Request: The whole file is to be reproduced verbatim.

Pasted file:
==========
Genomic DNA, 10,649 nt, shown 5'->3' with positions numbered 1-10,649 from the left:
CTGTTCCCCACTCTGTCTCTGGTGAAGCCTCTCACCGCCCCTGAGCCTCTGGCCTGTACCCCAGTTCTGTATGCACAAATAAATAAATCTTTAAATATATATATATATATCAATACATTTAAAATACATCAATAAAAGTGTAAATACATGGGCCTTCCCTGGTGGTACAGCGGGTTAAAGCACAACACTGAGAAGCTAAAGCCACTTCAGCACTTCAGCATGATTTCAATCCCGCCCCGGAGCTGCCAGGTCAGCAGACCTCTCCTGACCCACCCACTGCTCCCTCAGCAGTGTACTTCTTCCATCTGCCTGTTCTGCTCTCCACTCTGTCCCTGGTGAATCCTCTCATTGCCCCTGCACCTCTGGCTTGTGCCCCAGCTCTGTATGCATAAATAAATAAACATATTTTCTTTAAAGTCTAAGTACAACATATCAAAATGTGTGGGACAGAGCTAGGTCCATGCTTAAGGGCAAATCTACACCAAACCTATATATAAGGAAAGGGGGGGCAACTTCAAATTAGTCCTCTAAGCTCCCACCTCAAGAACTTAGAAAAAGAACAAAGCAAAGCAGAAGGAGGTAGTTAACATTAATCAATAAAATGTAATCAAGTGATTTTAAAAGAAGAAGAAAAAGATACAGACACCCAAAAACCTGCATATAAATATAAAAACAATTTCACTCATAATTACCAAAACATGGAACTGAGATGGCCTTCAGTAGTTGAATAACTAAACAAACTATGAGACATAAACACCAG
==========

Genomic DNA, 10,649 nt, shown 5'->3' with positions numbered 1-10,649 from the left:
CTGTTCCCCACTCTGTCTCTGGTGAAGCCTCTCACCGCCCCTGAGCCTCTGGCCTGTACCCCAGTTCTGTATGCACAAATAAATAAATCTTTAAATATATATATATATATCAATACATTTAAAATACATCAATAAAAGTGTAAATACATGGGCCTTCCCTGGTGGTACAGCGGGTTAAAGCACAACACTGAGAAGCTAAAGCCACTTCAGCACTTCAGCATGATTTCAATCCCGCCCCGGAGCTGCCAGGTCAGCAGACCTCTCCTGACCCACCCACTGCTCCCTCAGCAGTGTACTTCTTCCATCTGCCTGTTCTGCTCTCCACTCTGTCCCTGGTGAATCCTCTCATTGCCCCTGCACCTCTGGCTTGTGCCCCAGCTCTGTATGCATAAATAAATAAACATATTTTCTTTAAAGTCTAAGTACAACATATCAAAATGTGTGGGACAGAGCTAGGTCCATGCTTAAGGGCAAATCTACACCAAACCTATATATAAGGAAAGGGGGGGCAACTTCAAATTAGTCCTCTAAGCTCCCACCTCAAGAACTTAGAAAAAGAACAAAGCAAAGCAGAAGGAGGTAGTTAACATTAATCAATAAAATGTAATCAAGTGATTTTAAAAGAAGAAGAAAAAGATACAGACACCCAAAAACCTGCATATAAATATAAAAACAATTTCACTCATAATTACCAAAACATGGAACTGAGATGGCCTTCAGTAGTTGAATAACTAAACAAACTATGAGACATAAACACCAG